Tuesday, March 14, 2017

As the calendar fills...

Sounds like some crazy soap opera title, doesn't it?

The planner here is filling in...vet trips to finish up, dental visits for everyone, schooling for the kids, planning some field trips, my own schooling between herbal classes, CPR/First certifying, doula certifications, a couple of clients to work with, a much-needed Doula retreat weekend coming up (and a detour coming home to visit with the menfolk at their job)...the calendar fills with colored notes and I get an anxious feeling. Not necessarily a bad one, but not always a comforting one.

I must admit, I have my doubts as to if I truly want to do any of this some days. I miss our old days here. Simple Living isn't easy, and it's definitely busy, but it's family. I don't feel that when I'm away from home forging new roads and the like. I miss it. We aren't that Plain and Simple family that we once were. The dresses-only and head coverings are all but fully replaced with skirts and modest shirts now. Honestly, in this new direction of doula and such, I don't believe there would be any work for me dressed in my Plain clothes. I know from far too much past experience I would not see acceptance from the Amish and Mennonite community, and I certainly wouldn't find clients in the rest of local society dressed that way.  For me, the dress change, the doula work...none of this works to make me a better 'fit' with my community. It actually appears to be isolating me more than I already was.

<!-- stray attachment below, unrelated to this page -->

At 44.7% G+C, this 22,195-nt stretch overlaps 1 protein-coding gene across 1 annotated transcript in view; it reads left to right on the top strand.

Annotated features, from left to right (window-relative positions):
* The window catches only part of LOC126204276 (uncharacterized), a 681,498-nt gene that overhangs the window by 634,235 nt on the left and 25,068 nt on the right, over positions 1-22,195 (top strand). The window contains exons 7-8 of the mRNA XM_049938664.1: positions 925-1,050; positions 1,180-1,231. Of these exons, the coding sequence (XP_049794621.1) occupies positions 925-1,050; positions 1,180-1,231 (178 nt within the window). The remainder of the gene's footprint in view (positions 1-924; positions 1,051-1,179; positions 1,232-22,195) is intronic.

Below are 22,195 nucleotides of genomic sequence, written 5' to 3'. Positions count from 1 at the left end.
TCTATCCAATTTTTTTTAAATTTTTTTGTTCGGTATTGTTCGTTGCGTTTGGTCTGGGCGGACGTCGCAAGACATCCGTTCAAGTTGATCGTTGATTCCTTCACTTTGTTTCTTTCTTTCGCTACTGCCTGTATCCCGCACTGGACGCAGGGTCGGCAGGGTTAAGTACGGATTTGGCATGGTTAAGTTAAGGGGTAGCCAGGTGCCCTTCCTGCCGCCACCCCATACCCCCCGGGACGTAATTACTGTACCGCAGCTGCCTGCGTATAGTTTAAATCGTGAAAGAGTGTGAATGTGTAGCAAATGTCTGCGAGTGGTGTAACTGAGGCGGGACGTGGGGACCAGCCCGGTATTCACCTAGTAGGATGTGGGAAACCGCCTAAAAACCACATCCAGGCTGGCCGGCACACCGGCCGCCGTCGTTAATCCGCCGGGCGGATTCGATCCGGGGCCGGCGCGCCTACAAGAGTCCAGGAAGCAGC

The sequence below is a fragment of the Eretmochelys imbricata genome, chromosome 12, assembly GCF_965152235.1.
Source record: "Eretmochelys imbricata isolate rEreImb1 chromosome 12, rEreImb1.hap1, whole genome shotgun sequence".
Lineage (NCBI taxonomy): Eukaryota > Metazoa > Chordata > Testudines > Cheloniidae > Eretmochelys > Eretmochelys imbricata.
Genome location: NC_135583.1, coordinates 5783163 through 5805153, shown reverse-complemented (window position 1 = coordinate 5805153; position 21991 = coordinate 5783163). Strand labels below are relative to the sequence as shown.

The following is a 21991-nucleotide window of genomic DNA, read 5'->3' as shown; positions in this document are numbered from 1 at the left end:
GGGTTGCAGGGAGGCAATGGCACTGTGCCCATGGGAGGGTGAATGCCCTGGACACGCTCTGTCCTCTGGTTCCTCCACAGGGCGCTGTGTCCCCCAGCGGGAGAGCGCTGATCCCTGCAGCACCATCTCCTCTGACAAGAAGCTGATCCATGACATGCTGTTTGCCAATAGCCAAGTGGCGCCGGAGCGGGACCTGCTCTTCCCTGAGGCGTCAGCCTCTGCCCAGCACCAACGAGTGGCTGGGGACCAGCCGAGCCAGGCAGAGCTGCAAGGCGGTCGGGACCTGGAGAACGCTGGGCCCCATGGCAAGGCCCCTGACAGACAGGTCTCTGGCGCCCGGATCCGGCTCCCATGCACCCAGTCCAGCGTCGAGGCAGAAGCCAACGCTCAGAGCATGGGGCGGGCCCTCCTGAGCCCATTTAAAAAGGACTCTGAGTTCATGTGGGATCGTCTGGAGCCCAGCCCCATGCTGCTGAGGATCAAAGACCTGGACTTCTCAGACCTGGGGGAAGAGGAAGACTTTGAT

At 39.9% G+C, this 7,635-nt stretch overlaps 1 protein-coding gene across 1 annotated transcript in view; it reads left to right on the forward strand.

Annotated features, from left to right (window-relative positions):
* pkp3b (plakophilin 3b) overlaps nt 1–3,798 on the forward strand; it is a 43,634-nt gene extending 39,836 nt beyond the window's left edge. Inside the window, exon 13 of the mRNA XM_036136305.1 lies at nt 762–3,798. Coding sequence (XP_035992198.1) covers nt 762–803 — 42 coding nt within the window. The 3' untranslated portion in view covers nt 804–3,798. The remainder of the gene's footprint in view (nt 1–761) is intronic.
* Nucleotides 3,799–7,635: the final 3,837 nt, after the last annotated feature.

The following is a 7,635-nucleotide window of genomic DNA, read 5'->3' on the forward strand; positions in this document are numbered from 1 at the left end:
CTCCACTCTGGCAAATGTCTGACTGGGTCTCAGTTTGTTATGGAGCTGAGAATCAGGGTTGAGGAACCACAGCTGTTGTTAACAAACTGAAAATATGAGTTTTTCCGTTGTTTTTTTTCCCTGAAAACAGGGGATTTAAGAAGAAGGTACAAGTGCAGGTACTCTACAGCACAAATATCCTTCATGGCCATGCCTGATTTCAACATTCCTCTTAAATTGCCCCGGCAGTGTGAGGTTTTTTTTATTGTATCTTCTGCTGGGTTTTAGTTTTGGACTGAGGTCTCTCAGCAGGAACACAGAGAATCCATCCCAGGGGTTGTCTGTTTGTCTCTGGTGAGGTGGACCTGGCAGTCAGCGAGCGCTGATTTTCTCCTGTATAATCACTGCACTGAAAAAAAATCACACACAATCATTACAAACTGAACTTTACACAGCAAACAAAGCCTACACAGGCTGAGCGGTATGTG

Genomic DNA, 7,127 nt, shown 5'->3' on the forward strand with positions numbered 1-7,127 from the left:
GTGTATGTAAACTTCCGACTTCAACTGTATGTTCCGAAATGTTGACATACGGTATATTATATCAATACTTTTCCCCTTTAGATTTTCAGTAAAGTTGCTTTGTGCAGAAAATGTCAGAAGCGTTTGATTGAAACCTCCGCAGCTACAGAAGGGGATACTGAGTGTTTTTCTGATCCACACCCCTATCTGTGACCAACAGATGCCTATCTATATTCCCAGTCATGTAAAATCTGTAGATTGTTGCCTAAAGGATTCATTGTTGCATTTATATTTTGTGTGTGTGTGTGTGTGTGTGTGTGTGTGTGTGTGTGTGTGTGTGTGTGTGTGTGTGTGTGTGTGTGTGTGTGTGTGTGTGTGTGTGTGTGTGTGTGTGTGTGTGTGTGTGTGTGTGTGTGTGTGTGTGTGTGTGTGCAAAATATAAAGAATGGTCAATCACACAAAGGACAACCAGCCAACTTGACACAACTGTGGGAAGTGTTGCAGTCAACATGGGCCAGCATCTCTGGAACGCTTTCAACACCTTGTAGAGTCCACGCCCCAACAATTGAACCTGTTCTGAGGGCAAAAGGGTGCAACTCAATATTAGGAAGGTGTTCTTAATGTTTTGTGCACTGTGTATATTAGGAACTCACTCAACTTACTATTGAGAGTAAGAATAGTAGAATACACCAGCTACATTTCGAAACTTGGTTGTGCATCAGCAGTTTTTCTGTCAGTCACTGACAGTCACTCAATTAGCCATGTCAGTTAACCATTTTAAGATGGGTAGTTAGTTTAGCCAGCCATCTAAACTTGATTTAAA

And you know me, the second guessing starts creeping in with all of this and I wonder if it's worth any of the effort. Of course as soon as that happens I start seeing validation totally supporting those doubts in my mind.

I recently shared online in a couple of groups that I was feeling a bit lost at connecting with any local doulas. Reading so many groups, I've seen what is apparently a culture of 'competition' among a lot of doulas. Sadly, it's quite a universal thread that runs among every area. There are some who are resistant to those coming in, some resistant to those in bordering areas where they themselves serve, some have already formed "associations" or co-ops and don't feel they need to extend a connection to anyone outside that. One of the biggest themes I've seen and had pointed out to me is that there are apparently some certifying organizations that outright shun anyone from a different certifying background. Dare to say you aren't charging a fee and you can almost hear the torches and pitchforks being gathered on some groups.